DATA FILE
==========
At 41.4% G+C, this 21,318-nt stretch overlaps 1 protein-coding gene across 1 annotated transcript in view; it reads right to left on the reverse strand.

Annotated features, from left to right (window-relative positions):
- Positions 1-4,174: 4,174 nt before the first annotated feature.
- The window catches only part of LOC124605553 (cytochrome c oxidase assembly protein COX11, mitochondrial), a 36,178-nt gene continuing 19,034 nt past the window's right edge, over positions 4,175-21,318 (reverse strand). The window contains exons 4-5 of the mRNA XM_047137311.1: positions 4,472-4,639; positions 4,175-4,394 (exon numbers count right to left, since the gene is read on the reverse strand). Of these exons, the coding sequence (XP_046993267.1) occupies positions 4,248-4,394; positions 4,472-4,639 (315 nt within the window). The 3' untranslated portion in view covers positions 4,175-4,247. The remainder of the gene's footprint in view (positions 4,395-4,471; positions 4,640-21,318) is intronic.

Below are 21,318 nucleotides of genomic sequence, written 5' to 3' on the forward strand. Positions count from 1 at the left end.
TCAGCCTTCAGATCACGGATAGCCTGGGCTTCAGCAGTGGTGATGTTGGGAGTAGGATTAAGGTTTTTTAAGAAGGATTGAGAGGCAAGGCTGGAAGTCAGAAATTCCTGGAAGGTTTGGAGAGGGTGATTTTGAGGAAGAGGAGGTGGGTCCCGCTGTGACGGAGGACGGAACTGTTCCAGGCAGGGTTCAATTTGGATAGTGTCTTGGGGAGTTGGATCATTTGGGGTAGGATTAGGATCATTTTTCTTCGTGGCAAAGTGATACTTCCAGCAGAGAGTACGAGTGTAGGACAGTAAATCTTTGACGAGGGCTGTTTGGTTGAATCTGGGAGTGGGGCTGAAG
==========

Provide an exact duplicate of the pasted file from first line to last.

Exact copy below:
At 41.4% G+C, this 21,318-nt stretch overlaps 1 protein-coding gene across 1 annotated transcript in view; it reads right to left on the reverse strand.

Annotated features, from left to right (window-relative positions):
- Positions 1-4,174: 4,174 nt before the first annotated feature.
- The window catches only part of LOC124605553 (cytochrome c oxidase assembly protein COX11, mitochondrial), a 36,178-nt gene continuing 19,034 nt past the window's right edge, over positions 4,175-21,318 (reverse strand). The window contains exons 4-5 of the mRNA XM_047137311.1: positions 4,472-4,639; positions 4,175-4,394 (exon numbers count right to left, since the gene is read on the reverse strand). Of these exons, the coding sequence (XP_046993267.1) occupies positions 4,248-4,394; positions 4,472-4,639 (315 nt within the window). The 3' untranslated portion in view covers positions 4,175-4,247. The remainder of the gene's footprint in view (positions 4,395-4,471; positions 4,640-21,318) is intronic.

Below are 21,318 nucleotides of genomic sequence, written 5' to 3' on the forward strand. Positions count from 1 at the left end.
TCAGCCTTCAGATCACGGATAGCCTGGGCTTCAGCAGTGGTGATGTTGGGAGTAGGATTAAGGTTTTTTAAGAAGGATTGAGAGGCAAGGCTGGAAGTCAGAAATTCCTGGAAGGTTTGGAGAGGGTGATTTTGAGGAAGAGGAGGTGGGTCCCGCTGTGACGGAGGACGGAACTGTTCCAGGCAGGGTTCAATTTGGATAGTGTCTTGGGGAGTTGGATCATTTGGGGTAGGATTAGGATCATTTTTCTTCGTGGCAAAGTGATACTTCCAGCAGAGAGTACGAGTGTAGGACAGTAAATCTTTGACGAGGGCTGTTTGGTTGAATCTGGGAGTGGGGCTGAAG